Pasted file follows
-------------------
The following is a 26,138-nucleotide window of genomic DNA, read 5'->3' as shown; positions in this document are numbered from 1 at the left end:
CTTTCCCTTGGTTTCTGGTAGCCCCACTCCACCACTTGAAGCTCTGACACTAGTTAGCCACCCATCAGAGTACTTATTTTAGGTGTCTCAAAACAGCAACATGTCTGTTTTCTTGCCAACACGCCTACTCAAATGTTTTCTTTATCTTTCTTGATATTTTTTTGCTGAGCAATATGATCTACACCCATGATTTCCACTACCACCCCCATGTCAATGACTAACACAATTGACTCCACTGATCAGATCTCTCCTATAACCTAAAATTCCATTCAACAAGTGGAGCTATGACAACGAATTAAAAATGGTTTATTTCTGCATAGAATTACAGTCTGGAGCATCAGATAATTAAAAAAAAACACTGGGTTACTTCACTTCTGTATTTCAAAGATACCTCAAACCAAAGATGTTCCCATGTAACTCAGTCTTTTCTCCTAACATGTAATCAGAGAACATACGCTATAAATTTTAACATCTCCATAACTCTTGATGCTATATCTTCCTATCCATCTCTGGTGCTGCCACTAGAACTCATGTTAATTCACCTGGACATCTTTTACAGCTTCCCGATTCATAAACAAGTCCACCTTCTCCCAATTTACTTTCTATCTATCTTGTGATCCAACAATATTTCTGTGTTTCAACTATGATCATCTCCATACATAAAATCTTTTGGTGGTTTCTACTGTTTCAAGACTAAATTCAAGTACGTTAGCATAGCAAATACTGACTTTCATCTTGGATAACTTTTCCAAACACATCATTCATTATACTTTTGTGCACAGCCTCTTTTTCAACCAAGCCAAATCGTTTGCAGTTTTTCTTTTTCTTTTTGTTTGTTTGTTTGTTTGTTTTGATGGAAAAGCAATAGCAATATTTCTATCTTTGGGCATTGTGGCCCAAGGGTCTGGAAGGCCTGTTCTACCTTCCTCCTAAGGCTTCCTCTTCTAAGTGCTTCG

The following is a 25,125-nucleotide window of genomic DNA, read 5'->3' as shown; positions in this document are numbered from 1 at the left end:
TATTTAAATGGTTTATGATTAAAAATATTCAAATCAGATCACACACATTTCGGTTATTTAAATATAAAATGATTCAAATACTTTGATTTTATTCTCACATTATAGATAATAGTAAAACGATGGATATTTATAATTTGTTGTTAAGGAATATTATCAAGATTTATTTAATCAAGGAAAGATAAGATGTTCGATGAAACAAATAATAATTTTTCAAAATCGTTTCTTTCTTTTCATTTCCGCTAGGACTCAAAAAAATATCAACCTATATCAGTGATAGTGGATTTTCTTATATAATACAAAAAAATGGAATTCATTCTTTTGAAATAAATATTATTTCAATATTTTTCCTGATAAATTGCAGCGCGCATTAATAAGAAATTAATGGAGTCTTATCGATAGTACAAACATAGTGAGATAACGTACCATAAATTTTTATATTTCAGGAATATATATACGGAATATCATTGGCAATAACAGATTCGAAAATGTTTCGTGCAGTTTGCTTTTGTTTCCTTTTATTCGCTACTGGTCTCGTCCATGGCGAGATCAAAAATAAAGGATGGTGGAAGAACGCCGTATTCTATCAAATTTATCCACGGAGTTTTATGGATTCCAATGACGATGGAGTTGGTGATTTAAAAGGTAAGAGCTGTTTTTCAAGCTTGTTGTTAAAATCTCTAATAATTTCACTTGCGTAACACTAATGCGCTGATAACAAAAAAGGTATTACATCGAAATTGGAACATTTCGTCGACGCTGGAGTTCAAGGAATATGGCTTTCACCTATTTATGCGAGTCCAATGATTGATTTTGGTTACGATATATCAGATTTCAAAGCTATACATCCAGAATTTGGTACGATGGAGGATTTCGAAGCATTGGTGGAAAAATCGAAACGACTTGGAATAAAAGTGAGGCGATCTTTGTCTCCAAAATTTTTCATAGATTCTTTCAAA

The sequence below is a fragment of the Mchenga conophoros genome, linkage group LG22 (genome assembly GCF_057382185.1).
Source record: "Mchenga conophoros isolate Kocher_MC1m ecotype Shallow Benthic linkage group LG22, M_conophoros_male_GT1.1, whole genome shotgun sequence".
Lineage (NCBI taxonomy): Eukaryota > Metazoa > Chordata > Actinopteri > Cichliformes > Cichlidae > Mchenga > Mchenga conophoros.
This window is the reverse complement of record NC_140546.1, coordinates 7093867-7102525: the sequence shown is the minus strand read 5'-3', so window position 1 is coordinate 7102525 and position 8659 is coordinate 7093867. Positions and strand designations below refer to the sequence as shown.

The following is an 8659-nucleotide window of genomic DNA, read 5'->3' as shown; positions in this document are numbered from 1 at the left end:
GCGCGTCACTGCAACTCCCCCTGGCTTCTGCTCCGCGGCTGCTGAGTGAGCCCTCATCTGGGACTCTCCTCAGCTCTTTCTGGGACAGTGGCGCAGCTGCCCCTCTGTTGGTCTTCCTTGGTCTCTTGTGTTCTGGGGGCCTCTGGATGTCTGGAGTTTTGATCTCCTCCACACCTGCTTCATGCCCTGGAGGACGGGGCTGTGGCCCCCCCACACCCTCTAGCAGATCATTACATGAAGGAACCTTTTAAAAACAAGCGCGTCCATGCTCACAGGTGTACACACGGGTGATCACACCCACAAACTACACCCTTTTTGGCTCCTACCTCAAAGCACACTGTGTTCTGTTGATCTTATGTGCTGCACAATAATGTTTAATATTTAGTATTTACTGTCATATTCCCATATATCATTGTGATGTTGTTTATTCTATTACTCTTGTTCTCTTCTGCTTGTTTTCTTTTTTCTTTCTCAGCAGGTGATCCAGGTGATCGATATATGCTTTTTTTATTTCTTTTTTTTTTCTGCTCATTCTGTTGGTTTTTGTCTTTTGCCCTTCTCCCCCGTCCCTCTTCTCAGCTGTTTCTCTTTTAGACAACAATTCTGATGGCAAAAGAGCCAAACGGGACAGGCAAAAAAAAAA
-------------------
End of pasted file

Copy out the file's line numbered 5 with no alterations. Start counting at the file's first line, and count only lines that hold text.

The sequence below is a fragment of the Mchenga conophoros genome, linkage group LG22 (genome assembly GCF_057382185.1).